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Elk Meadows Hike

From Oregon Hikers Field Guide

Elk Meadows in July (Tom Kloster)
The Newton Creek crossing on the Elk Meadows Trail (bobcat)
Fringed grass-of-Parnassus (Parnassia fimbriata) on the Elk Meadows Trail (bobcat)
Western Pasqueflower blooms first, as soon as the snow melts (Tom Kloster)
Leafy aster (Symphyotrichum foliaceum) at Elk Meadows (bobcat)
The hike to Elk Meadows (bobcat) Courtesy: Caltopo/USFS
  • Start point: Elk Meadows TrailheadRoad.JPG
  • Ending Point: Elk Meadows
  • Trail Log: Trail Log
  • Hike type: Lollipop loop
  • Distance: 5.8 miles round-trip
  • Elevation gain: 1200 feet
  • High Point: 5,280 feet
  • Difficulty: Moderate
  • Seasons: Summer and early Fall
  • Family Friendly: Yes
  • Backpackable: Yes - camping at Elk Meadows
  • Crowded: Summer weekends


Hike Description

The maze of trails in the Elk Meadows area offers so many hiking options that it’s hard to decide which to explore first. This hike describes the shortest and most popular route. You'll cross glacial streams, encounter old-growth Douglas-firs and mountain hemlocks, and get picturesque vistas to Mount Hood itself. The trail is lined with wildflowers in mid-summer and ripe huckleberries in late August. The Elk Meadows Trail itself extends all the way to the Polallie Trailhead, but its southern section, now obliterated by highway construction, ended at Bennett Pass. The trail was built in the early 20th century.

From the trailhead, go northeast on the Elk Meadows Trail #645. The trail travels through forested huckleberry flats for a short distance before passing a trail on the left that leads to the Mt. Hood Meadows Nordic Center. After this, reach the marked junction with the Umbrella Falls Trail #667, which comes in from the left (northwest). You’ll notice blue Nordic ski route markers along this section of trail. These ski trails are perpendicular to the Umbrella Falls Trail so if you just keep going straight you should be alright. Continue straight on the Elk Meadows Trail to another trail junction and the log bridge with handrails over the rushing waters of Clark Creek. Cross straight across the bridge to enter the Mount Hood Wilderness.

Keep hiking across the shallow slope, crossing two small creeks and then one larger stream on stepping stones. Reach a junction with the Newton Creek Trail #646 on the left at the one mile mark. Keep straight a short distance to the silty torrent of Newton Creek. There is no bridge to help you here, though in early summer trail workers usually pile a few logs to form a makeshift crossing. Step carefully - hiking poles are recommended to keep your balance (see Tips for Crossing Streams). Clark and Newton Creeks are the twin glacial streams formed by the broad Newton Clark Glacier, which dominates the view of Mount Hood throughout the hike. Newton Creek, in particular, is one of the most unruly of Mount Hood’s glacial streams, periodically sending huge floods of debris onto Highway 35 far below. The raging power of the stream is evident at this crossing, where the river channel changes every year, tossing boulders and trees around like so many pebbles and matchsticks.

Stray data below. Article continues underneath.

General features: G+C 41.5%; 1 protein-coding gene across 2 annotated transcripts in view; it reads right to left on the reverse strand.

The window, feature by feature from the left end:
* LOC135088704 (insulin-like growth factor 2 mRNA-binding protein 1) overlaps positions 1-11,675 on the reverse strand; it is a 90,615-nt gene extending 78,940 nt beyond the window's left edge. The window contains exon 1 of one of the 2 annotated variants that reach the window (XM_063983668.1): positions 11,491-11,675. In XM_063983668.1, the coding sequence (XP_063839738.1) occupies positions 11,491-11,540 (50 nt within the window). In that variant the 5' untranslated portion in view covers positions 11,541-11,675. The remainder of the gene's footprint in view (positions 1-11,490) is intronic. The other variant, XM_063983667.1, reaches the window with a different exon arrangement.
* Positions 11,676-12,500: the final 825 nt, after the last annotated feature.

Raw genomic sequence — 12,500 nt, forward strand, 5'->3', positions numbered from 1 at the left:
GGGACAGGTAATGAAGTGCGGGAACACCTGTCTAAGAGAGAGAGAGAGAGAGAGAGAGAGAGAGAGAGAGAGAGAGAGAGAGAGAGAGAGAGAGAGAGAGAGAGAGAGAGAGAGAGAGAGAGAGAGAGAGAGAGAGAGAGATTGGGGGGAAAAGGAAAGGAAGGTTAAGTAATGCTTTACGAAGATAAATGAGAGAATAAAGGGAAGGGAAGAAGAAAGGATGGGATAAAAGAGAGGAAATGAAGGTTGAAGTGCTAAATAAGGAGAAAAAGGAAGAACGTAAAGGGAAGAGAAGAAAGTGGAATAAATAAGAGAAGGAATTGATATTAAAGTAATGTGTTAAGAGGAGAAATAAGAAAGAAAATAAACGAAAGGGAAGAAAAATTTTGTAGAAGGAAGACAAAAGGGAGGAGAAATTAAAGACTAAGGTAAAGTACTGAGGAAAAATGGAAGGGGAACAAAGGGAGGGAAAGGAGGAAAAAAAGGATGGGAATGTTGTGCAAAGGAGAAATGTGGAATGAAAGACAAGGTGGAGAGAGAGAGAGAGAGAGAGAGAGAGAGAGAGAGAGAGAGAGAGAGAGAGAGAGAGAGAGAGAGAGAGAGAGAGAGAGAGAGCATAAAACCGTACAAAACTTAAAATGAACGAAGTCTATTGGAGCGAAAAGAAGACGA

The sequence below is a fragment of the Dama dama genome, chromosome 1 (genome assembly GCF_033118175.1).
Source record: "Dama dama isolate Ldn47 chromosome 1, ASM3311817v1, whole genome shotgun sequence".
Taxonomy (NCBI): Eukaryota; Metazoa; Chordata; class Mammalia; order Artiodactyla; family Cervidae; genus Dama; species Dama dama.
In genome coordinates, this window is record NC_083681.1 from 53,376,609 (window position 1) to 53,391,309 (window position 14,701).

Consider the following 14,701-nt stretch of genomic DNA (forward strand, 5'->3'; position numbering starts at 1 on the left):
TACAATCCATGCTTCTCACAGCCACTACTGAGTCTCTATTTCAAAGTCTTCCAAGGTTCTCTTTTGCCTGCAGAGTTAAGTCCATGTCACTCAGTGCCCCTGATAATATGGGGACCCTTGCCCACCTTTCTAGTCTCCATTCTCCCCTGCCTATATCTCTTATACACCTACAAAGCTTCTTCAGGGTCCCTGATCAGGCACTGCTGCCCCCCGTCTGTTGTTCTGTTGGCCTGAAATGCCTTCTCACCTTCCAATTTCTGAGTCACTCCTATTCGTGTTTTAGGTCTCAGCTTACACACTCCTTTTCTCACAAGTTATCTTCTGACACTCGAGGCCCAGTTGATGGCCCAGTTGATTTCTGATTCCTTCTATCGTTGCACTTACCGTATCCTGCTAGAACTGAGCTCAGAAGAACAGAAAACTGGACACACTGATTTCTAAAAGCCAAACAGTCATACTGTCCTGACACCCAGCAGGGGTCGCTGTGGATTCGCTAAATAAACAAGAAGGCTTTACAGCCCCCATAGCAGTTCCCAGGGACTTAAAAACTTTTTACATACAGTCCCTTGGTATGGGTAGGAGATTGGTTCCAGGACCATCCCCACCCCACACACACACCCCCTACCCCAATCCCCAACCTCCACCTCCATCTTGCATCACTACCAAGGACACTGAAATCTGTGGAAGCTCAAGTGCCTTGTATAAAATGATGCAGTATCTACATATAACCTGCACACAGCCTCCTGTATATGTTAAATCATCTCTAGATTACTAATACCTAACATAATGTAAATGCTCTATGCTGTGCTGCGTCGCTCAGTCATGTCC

Locate the resumption of the trail on the far side of the creek, and begin climbing a series of switchbacks up the eastern wall of Newton Creek Canyon. The route first travels through lush forest and a grove of especially large Douglas-firs before reaching montane forests of noble fir, silver fir, mountain hemlock, and beargrass as you near the ridge crest.

At the 2.0 mile mark, reach a four-way trail junction on a broad, forested saddle. The Bluegrass Ridge Trail #647 is another trip option, with the scenic summit of Elk Mountain just one mile south on this route (See the Elk Mountain-Elk Meadows Loop Hike). The Gnarl Ridge Trail #652 heads left (see the Gnarl Ridge from Hood River Meadows Hike). Continue straight, dropping gradually to yet another four-way junction, this time with the Elk Meadows Perimeter Trail #645A. You will return on the left. Look ahead to see Elk Meadows peeking through the trees. Turn right, and continue to descend toward the meadows, resisting the periodic use paths leading to the meadows: The best views are ahead, on the main route, and using these paths only perpetuates their impact on the meadows.